Employer guidelines with regard to CCMA procedures
Employer guidelines with regard to CCMA procedures
Every employer has been, or most likely will in future be summoned to the Commission for Conciliation, Mediation and Arbitration (CCMA) by an employee or former employee.
It would therefore be helpful to ensure that they know the procedures and have made the necessary preparations to present a decent case at the CCMA.
This article aims to explain the purpose of the CCMA as well as provide some guidance for employers with regard to the procedures.
What is the purpose of the CCMA?
One of the main objectives of the Labour Relations Act (LRA) 66 of 1995 is to promote the effective resolution of labour disputes. In order to give effect to this objective, the Commission for Conciliation, Mediation and Arbitration, better known as the CCMA, was created.
The CCMA is an independent statutory body for resolving disputes efficiently, expeditiously and inexpensively. It is mandated to promote social justice and fairness in the workplace by delivering ethical, qualitative, innovative and cost-effective dispute and resolution services, institution-building services, education, training and development and efficient administration.
The functions of the CCMA are set out in section 115 of the LRA, which states, amongst other things, that the Commission must attempt to resolve, through conciliation, any dispute referred to it and, if the dispute remains unresolved after conciliation, must arbitrate the dispute if so requested by any party in the dispute.
What are the proceedings at the CCMA?
When a dispute has been referred to the CCMA, the respondent must be informed of the referral and thus a form 7.11 will be completed and delivered to the respondent and the CCMA. The CCMA will then send out a notice to both parties advising them to attend either conciliation, arbitration or a con/arb. The notice will include the date, time and venue where the proceedings will take place to enable parties to timeously prepare for the CCMA process.
What is the conciliation stage?
During this stage, the Commissioner will facilitate negotiations between the parties in an attempt to resolve the dispute and arrive at a mutual agreement. He/she does not have the power to make a binding determination and will only make suggestions or recommendations to assist the parties to arrive at a possible settlement.
- Attorneys may not represent parties at the conciliation; however, the parties may be represented by a trade union official or an official from an employers’ organisation.
- If the parties are unable to resolve the dispute, the Commissioner will issue a “certificate of no-outcome” and the parties may then refer the case for arbitration by completing and submitting a form 7.13 within 90 days of receiving the certificate.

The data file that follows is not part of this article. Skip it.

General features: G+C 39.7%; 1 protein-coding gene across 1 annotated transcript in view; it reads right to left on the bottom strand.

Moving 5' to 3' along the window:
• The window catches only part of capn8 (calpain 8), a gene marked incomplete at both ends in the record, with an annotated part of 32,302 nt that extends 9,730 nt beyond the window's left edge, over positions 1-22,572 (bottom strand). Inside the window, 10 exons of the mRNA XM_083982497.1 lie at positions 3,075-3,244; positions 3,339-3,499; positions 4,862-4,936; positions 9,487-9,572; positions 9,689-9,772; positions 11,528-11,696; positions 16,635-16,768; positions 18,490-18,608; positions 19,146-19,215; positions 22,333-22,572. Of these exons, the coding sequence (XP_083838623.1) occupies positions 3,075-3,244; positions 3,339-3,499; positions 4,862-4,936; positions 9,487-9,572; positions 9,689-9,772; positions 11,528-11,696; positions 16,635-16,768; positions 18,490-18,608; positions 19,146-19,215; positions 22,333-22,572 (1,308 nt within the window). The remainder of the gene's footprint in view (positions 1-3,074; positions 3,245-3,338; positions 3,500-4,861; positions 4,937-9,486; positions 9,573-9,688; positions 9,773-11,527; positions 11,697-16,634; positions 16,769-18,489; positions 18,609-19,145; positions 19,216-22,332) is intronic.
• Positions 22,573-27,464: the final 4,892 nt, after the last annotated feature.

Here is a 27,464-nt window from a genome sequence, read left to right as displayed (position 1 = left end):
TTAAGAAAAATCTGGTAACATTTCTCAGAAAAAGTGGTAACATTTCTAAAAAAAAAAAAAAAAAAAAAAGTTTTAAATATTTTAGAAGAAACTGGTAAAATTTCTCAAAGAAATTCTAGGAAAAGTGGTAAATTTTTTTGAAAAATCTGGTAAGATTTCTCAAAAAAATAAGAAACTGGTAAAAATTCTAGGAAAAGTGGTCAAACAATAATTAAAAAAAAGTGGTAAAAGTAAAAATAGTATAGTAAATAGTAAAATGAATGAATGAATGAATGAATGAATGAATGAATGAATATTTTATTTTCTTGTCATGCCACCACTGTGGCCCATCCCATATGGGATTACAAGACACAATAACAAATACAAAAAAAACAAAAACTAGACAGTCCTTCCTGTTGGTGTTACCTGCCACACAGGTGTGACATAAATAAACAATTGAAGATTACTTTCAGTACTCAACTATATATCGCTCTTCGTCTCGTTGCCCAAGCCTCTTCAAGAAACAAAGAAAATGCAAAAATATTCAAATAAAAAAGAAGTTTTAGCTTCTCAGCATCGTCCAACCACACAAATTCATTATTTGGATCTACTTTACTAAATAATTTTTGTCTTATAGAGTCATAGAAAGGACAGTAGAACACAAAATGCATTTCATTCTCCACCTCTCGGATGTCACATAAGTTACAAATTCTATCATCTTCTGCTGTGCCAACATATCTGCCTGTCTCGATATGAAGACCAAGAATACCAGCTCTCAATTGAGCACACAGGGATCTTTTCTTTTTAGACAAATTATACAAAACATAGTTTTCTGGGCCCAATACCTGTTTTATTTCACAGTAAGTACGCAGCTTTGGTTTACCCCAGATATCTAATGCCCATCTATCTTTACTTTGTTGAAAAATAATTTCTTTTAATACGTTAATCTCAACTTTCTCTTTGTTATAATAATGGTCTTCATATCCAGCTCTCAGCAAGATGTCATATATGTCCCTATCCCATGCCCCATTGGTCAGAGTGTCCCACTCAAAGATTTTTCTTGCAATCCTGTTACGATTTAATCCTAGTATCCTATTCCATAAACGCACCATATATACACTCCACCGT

What is con/arb?
If the notice to attend indicated that the matter is set for con/arb, it means that arbitration will take place directly after conciliation (on the same day) if the dispute remains unresolved after conciliation. However, the respondent may lodge an objection to the con/arb before the proceedings take place to ensure that the proceedings do not take place on the same day. Therefore, it would be important for employers to establish the procedure that would apply, in order for employers to prepare the necessary objections should they wish to split the proceedings.
What is the arbitration stage?
During the arbitration stage, a new hearing will take place regarding the issues in dispute which had led to the employer’s decision being challenged. The Commissioner will consider the fairness of an employer’s decision based on the evidence presented and submissions made at the arbitration. The stages in the arbitration proceedings are as follows:
- Each party makes a short opening statement explaining their case
- Each party gives evidence and calls their witnesses to testify
- Each party may cross-examine the other party and their witnesses
- After all the evidence has been led, each party makes a short closing statement
- The Commissioner then makes his/her ruling. He/she has up to 14 days within which to make his/her ruling, which will be delivered in writing. The Commissioner can award monetary compensation, reinstatement or re-employment, amongst other remedies.
Therefore, it would be of utmost importance for employers to apply due diligence and prepare for arbitration by gathering facts and evidence and ensuring that their witnesses will be available on the day of the arbitration. Employers must not ignore any notice received from the CCMA.
What is the appeal or review process?
The decision made by the Commissioner cannot be appealed on the basis that his/her decision was wrong. However, the Commissioner’s decision can be taken on review and for the review to succeed, it must be proven that the Commissioner was guilty of one or more of the following actions:
- He/she committed misconduct concerning his/her duties.
- He/she committed a gross irregularity in the conduct of the proceedings.
- He/she exceeded his/her powers; or
- He/she made the award improperly.
Employers are advised to consult with SERR Synergy as we specialise in labour relations where we guide and assist businesses in a practical and supportive way. We assist employers to ensure that all matters are dealt with fairly and according to the relevant procedures and we can provide guidance during preparations for CCMA matters.
About the author: Angelique van der Sandt joined SERR Synergy in March 2017. She is a Senior Labour legal advisor at our Cape Town branch. She is an admitted attorney of the High Court of South Africa and completed her Bachelor of Arts (BA) in Law and subsequent Bachelor of Laws (LLB) degrees, Law School and post-graduate Certificate in Advanced Labour Law at the University of Pretoria.
Reference list of sources consulted:
- S115 of the LRA
- S135-138 of the LRA